Byline: Aileen Mehle

In Italy they’re saying that Andrew Lloyd Webber is over the moon now that the new opera house currently under construction in Milan has announced it will present his musical “The Phantom of the Opera” during the summer of 2003 in Italian, of course, and with a full chorus and an orchestra of 80. Andrew is telling his friends that all this thrills him as much as the $3.5 billion the show has brought in since its London premiere in 1986. Well, of course — who doesn’t know that?

What New York society is, really, is one big benefit party night after night after night — with weekends off for good behavior — no matter the season. But the other night the National Audubon Society had its first benefit gala in 95 years, oh my! None of that annual stuff for the 500 bird-lovers who, dressed in black tie, came out to dine and dance to Bob Hardwick’s orchestra. It all happened at Pier Sixty at the Chelsea Piers, where three extraordinary conservationists received the first Audubon Achievement Award: Marian Heiskell, a “New York City Living Landmark,” for years of countless contributions to conservation; Roy Disney for his lifelong devotion to nature (he was honored in speech and in birdsong), and Paul Tudor Jones 2nd, the Wall Street whiz kid who took home the prize for almost singlehandedly cleaning up Florida Bay and the Everglades. Among the fine feathered friends at the party were Lucy Rockefeller Waletzky; Kimberly and Steven Rockefeller; Renee and Mark Rockefeller; John Flicker, the head of the Society; Mrs. Hank (Wendy) Paulson and son Merritt; Anne and Constantine Sidamon-Eristoff, etc., etc., etc. The Disney people flew up a bird act from Florida including a perky singing parrot doing his take on “Yankee Doodle Dandy” and a dancing vulture from Africa. Keep in mind that in Africa, vultures’ brains and hearts are thought to have extra-sensory powers and are being slaughtered to the edge of being endangered. Chin up, there are still enough vultures thriving in New York to go around. (I can hear you trying to read something into that.)

Carroll Petrie’s antiques-filled Fifth Avenue apartment was filled with all sorts of the creme de la creme the other evening including the Duke of York, a.k.a. Prince Andrew, accompanied by his equerry, who flew in to fire up the troops for a once-in-a-lifetime event benefiting the National Society for the Prevention of Cruelty to Children, Andrew’s favorite charity. You see, on the weekend of July 4th, two of the greatest tennis champs of all time, John McEnroe and Bjorn Borg, will face off again right on the grounds of Buckingham Palace. It is said that never before have the gates of the Palace been opened for a charity event, but who can swear to that? In the group at Carroll’s, all contemplating the London trip were Gigi and Roone Arledge, Gale Hayman and Bill Haseline, Duane Hampton, Barbara and Henrik de Kwiatkowski, Barbara Walters, Lita Livanos, like that. Later the prince had dinner at Le Cirque with hosts Susan and John Hess, who are lifelong friends of Nicole Hambro of London, a great patron of NSPCC who also flew over for the occasion. Joining them were Dan Aykroyd and Donna Dixon, the John McEnroes, Bobby Kennedy Jr., Andrew’s old flame Koo Stark (oh-oh), Art Garfunkel, who will be singing at the Palace to kick off the tennis match, and Patty and Marty Raynes.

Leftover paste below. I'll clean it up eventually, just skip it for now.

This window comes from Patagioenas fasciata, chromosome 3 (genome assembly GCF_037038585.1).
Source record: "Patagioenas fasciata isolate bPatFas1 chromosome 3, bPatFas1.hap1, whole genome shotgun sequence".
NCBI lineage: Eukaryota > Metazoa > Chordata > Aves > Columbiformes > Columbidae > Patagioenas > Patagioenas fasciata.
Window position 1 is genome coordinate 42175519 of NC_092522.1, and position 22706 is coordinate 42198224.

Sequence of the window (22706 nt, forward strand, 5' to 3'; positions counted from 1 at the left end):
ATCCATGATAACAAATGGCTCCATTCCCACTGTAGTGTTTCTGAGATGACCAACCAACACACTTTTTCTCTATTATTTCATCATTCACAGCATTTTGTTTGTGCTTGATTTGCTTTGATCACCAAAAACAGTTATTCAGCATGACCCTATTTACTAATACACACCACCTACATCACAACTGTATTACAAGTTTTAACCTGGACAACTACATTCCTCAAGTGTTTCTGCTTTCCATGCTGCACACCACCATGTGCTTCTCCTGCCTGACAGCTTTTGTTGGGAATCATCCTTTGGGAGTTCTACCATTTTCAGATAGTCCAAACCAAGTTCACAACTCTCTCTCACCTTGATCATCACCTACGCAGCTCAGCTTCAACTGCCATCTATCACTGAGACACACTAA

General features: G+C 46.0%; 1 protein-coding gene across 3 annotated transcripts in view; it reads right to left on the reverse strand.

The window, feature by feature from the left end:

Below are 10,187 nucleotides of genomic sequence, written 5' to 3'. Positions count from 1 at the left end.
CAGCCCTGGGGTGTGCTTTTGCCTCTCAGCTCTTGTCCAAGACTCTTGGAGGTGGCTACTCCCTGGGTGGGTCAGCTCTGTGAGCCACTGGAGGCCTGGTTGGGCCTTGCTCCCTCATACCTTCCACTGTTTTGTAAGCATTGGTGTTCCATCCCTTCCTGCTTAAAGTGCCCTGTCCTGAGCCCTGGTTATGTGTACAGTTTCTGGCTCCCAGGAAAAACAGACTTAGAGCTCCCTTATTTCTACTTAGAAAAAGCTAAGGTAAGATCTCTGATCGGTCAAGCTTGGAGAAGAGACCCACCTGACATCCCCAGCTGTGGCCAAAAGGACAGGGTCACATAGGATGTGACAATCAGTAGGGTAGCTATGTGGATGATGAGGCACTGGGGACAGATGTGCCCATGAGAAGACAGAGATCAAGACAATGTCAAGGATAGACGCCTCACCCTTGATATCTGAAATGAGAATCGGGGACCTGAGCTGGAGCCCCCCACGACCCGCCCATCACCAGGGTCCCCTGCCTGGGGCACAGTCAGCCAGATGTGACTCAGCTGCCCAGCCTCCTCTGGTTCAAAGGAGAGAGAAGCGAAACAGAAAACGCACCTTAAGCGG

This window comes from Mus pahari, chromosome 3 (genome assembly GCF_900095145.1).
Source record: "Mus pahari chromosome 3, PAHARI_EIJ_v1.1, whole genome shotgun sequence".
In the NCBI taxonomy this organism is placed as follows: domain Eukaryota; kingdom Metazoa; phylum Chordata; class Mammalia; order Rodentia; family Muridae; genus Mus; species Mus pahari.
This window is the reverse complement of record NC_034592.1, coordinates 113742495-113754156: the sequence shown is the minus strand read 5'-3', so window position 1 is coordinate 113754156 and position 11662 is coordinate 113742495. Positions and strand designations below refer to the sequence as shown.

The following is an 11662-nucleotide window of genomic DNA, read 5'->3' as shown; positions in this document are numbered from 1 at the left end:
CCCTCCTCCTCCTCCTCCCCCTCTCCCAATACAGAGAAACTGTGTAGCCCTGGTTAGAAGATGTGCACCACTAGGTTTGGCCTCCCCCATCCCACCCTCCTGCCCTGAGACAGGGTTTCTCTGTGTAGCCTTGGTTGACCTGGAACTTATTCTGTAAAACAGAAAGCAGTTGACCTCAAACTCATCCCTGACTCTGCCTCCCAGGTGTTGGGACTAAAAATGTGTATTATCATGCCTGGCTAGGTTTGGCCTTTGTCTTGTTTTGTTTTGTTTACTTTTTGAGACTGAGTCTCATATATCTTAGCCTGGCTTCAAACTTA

If you thought Rene Russo looked great as the Titian-haired temptress in “The Thomas Crown Affair” — and who didn’t? — wait until you see her as the raven-haired seductress, Natasha Fatale, in Universal’s live action/animated comedy, “The Adventures of Rocky and Bullwinkle.” The Tony Award-winning director Des McAnuff says, “I’d never seen Rene do anything quite like this. We all fell madly in love with her on the set because she’s so gracious and so gorgeous. She’s all arms and legs, which was perfect for Natasha.” Didn’t he forget a couple of things? Anyhow, Rene, who spent three hours a day getting made up to embody the Transylvanian femme fatale, refers to it as “my drag queen look.”
Russo’s cohorts in crime are Robert DeNiro as Fearless Leader and Jason Alexander as Boris Badenov. Cute.

Lily Safra, the beautiful widow of Edmond Safra, one of the greatest of international philanthropists and a famous financier, flew in from Europe to be at the United Nations for its 23rd Anniversary International Awards Gala celebrating her husband’s legacy and vision in educating an entire generation of bright young Israelis. The ISEF Foundation and Dr. Yehuda Lancry hosted the evening, and among those seated at Lily’s table were the Brazilian Ambassador to the U.S. and Mrs. Rubens Barboza, whose father, Sergio Correra da Costa, is a former ambassador from Brazil to the U.N. and whose maternal grandfather, Oswaldo Aranha, was Brazil’s eloquent and persuasive voice of reason for the U.N. in the Forties. For her good works, the chic Mrs. Barboza took an ISEF award back to Washington with her. Her acceptance speech was perfect. “Thank you very much for this great honor,” she said. And sat down.

(On Friday: The Three Tenors at the Metropolitan Opera House and the party after in a magnificent tent with chairman Cecile Zilkha turning heads in yellow chiffon a la Mme. Gres and Mrs. Conrad (Barbara) Black looking like a movie star should in an alluring black Saint Laurent that showed off a lot of alluring her. Also, the Society of Memorial Sloan-Kettering Cancer Center’s Awards for Excellence gala dinner at the Rainbow Room, where Avi Adler decorated the premises in shimmering crystal. Avi, the new wizard at party design, is New York’s answer to Paris’s great designer Pierre Celeyron these nights.)